I have been too silent on the topic of racial inequities in America. I joined Genesys Works in early 2015 to do something about the opportunity gap in Minnesota between our white population and the populations of color.
The senseless murder of George Floyd by four Minneapolis police officers emphasizes the inextricable link between the work of Genesys Works and the systemic racism that is faced by the Black community. People say racial dynamics in America are complicated. While the history of racism is complex, the decision to oppose racism is not. There’s no excuse to stay silent or to not express feelings of anger, concern, and empathy.
This past weekend, I struggled with setting expectations to go back to work on Monday morning and trying to do “business as usual.” It wasn’t, and it can’t be. And, it’s prompting me to think more about what “business as usual” at Genesys Works can really mean.
- We must provide space for people to talk, to grieve, to listen, and to just sit. And for people of color, this also means providing the space to opt out when they’ve simply had too many “courageous conversations.”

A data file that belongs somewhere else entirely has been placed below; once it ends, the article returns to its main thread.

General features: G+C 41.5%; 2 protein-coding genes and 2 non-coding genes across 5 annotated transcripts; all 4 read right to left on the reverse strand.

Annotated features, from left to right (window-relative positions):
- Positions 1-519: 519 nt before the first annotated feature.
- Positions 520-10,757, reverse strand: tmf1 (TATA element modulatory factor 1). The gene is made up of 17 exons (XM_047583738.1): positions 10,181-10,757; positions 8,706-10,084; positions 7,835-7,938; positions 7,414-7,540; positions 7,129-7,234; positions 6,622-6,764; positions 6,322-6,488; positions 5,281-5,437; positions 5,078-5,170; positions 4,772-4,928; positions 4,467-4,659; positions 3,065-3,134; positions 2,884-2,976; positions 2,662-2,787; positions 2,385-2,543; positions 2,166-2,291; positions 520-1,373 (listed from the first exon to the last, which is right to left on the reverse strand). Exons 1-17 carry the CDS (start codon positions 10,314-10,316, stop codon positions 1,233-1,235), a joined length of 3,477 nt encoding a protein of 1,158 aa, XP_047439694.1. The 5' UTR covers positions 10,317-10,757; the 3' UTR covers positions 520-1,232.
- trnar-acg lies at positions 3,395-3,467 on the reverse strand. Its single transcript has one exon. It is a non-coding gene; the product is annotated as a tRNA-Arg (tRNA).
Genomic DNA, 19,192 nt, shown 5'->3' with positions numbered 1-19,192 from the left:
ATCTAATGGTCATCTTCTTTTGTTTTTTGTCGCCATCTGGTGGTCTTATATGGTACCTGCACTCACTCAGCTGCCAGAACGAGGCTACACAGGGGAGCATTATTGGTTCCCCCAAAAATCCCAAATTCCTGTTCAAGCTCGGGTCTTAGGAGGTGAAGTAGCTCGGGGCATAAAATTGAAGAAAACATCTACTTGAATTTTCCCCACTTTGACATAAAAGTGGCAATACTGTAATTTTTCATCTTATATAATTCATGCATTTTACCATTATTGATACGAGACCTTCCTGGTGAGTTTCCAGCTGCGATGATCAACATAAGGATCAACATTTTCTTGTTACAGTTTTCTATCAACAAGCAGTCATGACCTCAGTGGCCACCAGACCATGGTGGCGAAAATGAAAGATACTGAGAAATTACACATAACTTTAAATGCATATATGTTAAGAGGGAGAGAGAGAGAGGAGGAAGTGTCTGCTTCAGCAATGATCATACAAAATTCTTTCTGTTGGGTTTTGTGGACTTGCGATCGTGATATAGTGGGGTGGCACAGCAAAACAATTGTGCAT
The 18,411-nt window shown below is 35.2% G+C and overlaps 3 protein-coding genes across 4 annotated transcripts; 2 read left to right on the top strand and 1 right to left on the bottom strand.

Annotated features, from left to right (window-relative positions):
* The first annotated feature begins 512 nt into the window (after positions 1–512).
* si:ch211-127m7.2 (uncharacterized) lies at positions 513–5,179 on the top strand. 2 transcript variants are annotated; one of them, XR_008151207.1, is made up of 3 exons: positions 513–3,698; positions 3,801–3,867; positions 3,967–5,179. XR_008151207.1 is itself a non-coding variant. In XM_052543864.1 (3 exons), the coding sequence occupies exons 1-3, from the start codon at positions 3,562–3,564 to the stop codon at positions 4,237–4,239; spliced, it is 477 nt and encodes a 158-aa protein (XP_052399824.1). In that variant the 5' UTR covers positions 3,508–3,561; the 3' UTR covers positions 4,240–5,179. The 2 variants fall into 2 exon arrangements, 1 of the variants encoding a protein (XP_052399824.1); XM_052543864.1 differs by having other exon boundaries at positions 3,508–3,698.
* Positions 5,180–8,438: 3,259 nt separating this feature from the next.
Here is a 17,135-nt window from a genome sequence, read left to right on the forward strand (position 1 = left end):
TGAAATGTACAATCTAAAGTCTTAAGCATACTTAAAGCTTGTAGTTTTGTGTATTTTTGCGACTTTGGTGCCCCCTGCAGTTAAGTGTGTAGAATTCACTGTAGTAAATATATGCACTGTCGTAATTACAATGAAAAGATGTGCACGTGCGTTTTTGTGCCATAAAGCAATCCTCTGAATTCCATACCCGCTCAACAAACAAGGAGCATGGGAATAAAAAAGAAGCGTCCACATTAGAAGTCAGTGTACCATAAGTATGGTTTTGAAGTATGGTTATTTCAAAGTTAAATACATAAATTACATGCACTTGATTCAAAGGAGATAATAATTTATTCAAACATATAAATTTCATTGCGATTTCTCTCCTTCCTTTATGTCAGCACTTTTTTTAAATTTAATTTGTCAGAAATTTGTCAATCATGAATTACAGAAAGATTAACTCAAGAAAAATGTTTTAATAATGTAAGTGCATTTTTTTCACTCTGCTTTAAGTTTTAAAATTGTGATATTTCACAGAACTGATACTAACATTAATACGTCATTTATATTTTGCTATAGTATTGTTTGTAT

- We must commit to ensuring an inclusive and open culture so that as racism persists in our culture, our organization can actively oppose it.
- We must continuously ask how Genesys Works can and should contribute to rebuilding the community. At Genesys Works, we sit at a unique intersection and have the ability to bring together business, education, and community to build equity and reduce disparities for our black and brown youth.
Action is needed now. For all of us community leaders – nonprofit, civic, private sector – addressing racial inequities and not being silent is an important first step. But the true test is doing more about it. And it’s the key measurement against which we should be judged.
Karen Marben, Executive Director, Genesys Works Twin Cities